• Horse riding at your local stables.
  • Air trails – great way for the children to push themselves and they get a great feeling of satisfaction from what they’ve achieved. It’s a safe way of allowing “risk taking behaviour” which is a natural part of growing up.
  • Go-Karting – great adrenaline filled activity.
  • Car shows – vintage/custom/modified.
  • Petting farms.
  • Camping/caravanning. This could be free if you know a friendly landowner, but do not trespass. Organised camps are safer and better equipped.
  • Fruit picking – what better way to persuade children that fruit is great to eat, than tell them they’re to pick it but not eat it! We always have to pay the farmer a bit extra for their bulging bellies! They love making it into a pie later too and it all gets eaten up!


  • There are lots of village halls that run cheap activities for children such as arts and crafts, table tennis, etcetera.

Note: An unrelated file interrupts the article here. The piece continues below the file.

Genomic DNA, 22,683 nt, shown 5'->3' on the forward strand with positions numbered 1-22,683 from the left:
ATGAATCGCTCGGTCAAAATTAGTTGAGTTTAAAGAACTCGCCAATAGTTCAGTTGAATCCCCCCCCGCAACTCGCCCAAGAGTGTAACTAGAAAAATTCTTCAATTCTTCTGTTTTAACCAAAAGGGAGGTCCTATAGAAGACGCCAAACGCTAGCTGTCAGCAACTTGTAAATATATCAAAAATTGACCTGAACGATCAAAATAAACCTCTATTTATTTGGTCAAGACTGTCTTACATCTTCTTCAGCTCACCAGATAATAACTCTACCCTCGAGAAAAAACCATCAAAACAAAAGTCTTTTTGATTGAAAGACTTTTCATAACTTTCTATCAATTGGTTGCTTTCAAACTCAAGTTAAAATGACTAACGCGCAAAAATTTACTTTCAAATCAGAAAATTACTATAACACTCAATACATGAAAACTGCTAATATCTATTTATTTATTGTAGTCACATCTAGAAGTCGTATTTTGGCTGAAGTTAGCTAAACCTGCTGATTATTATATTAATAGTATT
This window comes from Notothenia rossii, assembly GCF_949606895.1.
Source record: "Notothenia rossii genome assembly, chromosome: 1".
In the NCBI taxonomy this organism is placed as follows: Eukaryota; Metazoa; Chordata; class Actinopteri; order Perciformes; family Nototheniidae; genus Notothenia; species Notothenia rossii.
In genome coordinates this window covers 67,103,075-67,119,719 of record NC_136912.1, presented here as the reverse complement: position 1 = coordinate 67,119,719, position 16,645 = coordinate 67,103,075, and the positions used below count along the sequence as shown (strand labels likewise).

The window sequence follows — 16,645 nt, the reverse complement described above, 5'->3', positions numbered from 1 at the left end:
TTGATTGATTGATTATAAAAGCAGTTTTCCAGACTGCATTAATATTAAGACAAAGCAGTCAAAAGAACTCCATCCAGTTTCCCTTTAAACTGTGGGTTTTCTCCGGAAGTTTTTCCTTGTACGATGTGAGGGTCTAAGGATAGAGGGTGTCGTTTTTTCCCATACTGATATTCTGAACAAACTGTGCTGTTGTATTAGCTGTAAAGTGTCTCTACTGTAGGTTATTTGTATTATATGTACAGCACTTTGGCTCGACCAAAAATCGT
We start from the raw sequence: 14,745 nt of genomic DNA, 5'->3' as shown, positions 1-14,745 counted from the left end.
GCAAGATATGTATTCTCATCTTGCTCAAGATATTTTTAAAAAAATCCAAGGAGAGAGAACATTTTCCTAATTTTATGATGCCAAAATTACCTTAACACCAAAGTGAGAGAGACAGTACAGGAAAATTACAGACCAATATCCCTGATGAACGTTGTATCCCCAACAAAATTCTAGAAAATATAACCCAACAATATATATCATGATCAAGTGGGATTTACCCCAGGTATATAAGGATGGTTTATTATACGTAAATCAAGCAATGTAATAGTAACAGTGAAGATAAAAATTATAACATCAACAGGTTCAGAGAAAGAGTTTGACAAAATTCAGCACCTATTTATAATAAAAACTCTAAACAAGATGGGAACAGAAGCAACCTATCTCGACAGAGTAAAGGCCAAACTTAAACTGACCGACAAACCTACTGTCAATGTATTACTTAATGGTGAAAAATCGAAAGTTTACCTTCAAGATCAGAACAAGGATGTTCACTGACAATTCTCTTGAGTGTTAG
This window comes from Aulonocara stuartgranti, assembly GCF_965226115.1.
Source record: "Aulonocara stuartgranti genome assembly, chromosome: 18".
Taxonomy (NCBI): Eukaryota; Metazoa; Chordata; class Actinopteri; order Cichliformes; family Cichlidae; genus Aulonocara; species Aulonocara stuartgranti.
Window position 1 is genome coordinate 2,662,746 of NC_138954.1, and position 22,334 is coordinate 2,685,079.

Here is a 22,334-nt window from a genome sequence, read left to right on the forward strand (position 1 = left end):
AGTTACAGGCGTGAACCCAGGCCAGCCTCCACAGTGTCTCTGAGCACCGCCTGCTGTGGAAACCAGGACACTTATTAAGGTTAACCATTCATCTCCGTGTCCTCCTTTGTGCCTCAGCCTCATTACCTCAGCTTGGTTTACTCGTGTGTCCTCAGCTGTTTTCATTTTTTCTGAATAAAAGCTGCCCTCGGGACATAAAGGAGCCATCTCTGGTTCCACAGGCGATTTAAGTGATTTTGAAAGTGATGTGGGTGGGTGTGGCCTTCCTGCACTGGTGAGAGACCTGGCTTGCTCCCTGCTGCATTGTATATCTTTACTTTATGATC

• Soft play.
  • Swimming pools – check out the family fun times where they might have large floating objects and the wave machine switched on. Our local one even plays music and has a disco light!
  • Cinema – some cinemas have greatly reduced films on early on a Saturday or Sunday morning. They’re old films but great for very young children.
  • Theatre.
  • Science Centres.

Those are just some of my ideas. You know your children and your budget and your local area – feel free to add ideas in the comments.

Enjoy your holidays – your children aren’t children for long 😊 xx

Leave a Reply

Fill in your details below or click an icon to log in: Logo

You are commenting using your account. Log Out /  Change )

Facebook photo

You are commenting using your Facebook account. Log Out /  Change )

Connecting to %s